Wednesday, December 5, 2007

i don't eat grasshoppers

there are two other french guys i hang out with at my hotel - the french guy who gets hit on by the wait staff and christian from the UN who just arrived saturday. we'll have cocktails by the pool, talk about france, comment on the weirdness of being here. we're comfortable enough now to make fun of eachother, notably they mocking me for feeding/befriending random animals (just you wait until i go to the venemous snake place next weekend).
on sunday we finally ventured outside the hotel walls on foot. i walked in the middle, these two tall guys at either side. we made it to the end of the hotel driveway and securely scanned the empty horizon for anything of interest. a guy cooking some manioc, some dudes leaning against a wall and people pushing a car, all typical. across the street was this decrepit supermarket that appears to be open only sometimes. there's an overgrown parking lot with busted up cars and some funny beer ads on the walls "turbo king! pour l'homme d'affaires!" but if you go to the end of this vacant lot you happen upon a little restaurant in a cute garden with little huts housing plastic tables and chairs. it's called the Marquis de GB. there's a disgusting outhouse, a small soccer field, a nursery, and a sad grey parrot in a cage who tried to bite me. the service is interminably slow, but it lets us take our african time, around 2.5 hours for dinner. gilles always needs a receipt everywhere he goes, which has proven impossible so me and christian write them out, varying our handwriting, inventing the restaurant logo. the menu has an odd mix of local dishes, unique french stuff like frog's legs and greek food. i don't touch the salad (learned my lesson!), but the kebabs and fries are good - they are served hanging from a metal hook. they also have espresso, something you can't find anywhere else. we eat all our meals there, since the hotel food is iffy. the round trip walk is about 1/4 mile, the most i've walked since i've been here! we stroll very leisurely for this exact reason.

the other night we were walking back after dinner and there were some guys hanging around one of the lightposts, below a swarm of bats and moths. the guys were collecting these huge grasshoppers and stuffing them into jars. i look at the one of the jars closely, the grasshoppers with their gleaming eyes all smooshed up against this old jam jar. what for? i ask. to eat. grilled. tasty! bon appetit! thanks in advance! UN guy tells me how he's eaten huge caterpillars and moths in eastern DRC. a delicacy.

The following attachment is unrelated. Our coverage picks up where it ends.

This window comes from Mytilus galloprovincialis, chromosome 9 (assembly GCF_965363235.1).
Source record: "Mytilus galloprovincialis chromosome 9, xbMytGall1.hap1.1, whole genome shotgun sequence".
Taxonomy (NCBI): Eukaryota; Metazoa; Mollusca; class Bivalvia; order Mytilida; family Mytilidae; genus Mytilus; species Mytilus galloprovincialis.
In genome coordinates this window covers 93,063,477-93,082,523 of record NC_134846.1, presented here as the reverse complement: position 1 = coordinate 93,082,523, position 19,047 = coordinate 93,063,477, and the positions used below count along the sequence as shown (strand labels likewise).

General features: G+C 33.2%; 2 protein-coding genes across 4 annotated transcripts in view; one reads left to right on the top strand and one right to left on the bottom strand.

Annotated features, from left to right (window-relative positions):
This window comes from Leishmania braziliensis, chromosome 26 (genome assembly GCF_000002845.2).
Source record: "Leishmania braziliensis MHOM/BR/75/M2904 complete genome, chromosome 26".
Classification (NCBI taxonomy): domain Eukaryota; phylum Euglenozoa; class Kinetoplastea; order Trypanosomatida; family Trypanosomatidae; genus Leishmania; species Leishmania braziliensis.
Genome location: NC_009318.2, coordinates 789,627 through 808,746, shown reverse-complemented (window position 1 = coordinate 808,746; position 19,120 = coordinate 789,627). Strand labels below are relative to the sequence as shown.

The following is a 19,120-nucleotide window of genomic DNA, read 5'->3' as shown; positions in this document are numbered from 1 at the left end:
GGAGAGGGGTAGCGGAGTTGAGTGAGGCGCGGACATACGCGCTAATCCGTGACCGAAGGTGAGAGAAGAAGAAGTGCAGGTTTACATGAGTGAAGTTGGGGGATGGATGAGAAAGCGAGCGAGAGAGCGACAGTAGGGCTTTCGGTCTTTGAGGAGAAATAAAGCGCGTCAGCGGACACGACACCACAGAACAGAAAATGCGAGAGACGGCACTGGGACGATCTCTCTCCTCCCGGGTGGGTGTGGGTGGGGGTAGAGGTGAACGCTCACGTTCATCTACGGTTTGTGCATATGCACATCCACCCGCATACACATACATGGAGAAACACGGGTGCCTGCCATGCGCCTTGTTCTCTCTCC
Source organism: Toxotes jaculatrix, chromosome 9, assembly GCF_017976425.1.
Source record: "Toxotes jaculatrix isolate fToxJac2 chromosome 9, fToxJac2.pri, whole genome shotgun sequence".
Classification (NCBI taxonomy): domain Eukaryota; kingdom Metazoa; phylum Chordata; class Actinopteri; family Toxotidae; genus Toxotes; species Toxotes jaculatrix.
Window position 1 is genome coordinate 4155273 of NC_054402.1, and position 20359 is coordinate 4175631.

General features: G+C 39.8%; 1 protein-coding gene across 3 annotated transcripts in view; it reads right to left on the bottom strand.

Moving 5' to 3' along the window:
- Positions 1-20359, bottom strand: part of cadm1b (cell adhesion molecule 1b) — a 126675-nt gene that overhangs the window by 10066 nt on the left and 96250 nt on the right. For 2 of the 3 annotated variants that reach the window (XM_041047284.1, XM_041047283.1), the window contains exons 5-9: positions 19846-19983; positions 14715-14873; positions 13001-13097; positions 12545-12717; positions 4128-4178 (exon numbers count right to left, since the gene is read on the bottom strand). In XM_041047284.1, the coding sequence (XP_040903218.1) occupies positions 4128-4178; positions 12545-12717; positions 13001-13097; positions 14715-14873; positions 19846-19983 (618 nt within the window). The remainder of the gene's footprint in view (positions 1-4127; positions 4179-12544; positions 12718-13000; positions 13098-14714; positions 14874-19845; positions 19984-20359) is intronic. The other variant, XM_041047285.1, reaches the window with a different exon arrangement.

when we got back to the hotel for a nightcap i saw a bunch of grasshoppers drowning in the pool. they're huge, so gross. i don't think i could ever eat one. as i got closer the hawk-like birds that putter around (i found out they're called 'milan' in french, anyone know what that is?) were verrrry interested. i picked one out with a glass, spilled it on the ground and the birds pounced on it, grabbing it with their claws and ripping off the heads and slowly enjoying the rest of the body. edible for most, just not for me.


Anonymous said...

Le milan est un oiseau de la famille des Accipitridae. Cinq espèces ont été répertoriées sur la planète.

Le milan noir et le milan royal vivent à l'état naturel en France, où ils ont le statut d'espèces protégées.

Le milan noir - Milvus migrans (Boddaert, 1783)
Le milan royal - Milvus milvus (Linnaeus, 1758)
Le milan à plastron - Hamirostra melanosternon
Le milan siffleur - Haliastur sphenurus
Le milan brun - Milvus lineatus (Gray, 1831)
Sa mere, la bibliothecaire

Anonymous said...

Milan (suite)
Petite histoire

Jusqu’aux xvie et xviie siècles, le milan royal faisait la voirie dans des villes comme Paris ou Londres. Louis XIII chassait en vol le milan royal à l’aide de faucons gerfauts dans la plaine Saint-Denis et relâchait ses prises par la fenêtre depuis le Louvre après avoir coupé les deux rectrices centrales (premier exemple de marquage !). D’où son nom de milan royal, parce que son vol était réservé à l’équipage royal. Ce devait être un oiseau extrêmement abondant avant l’invention du fusil !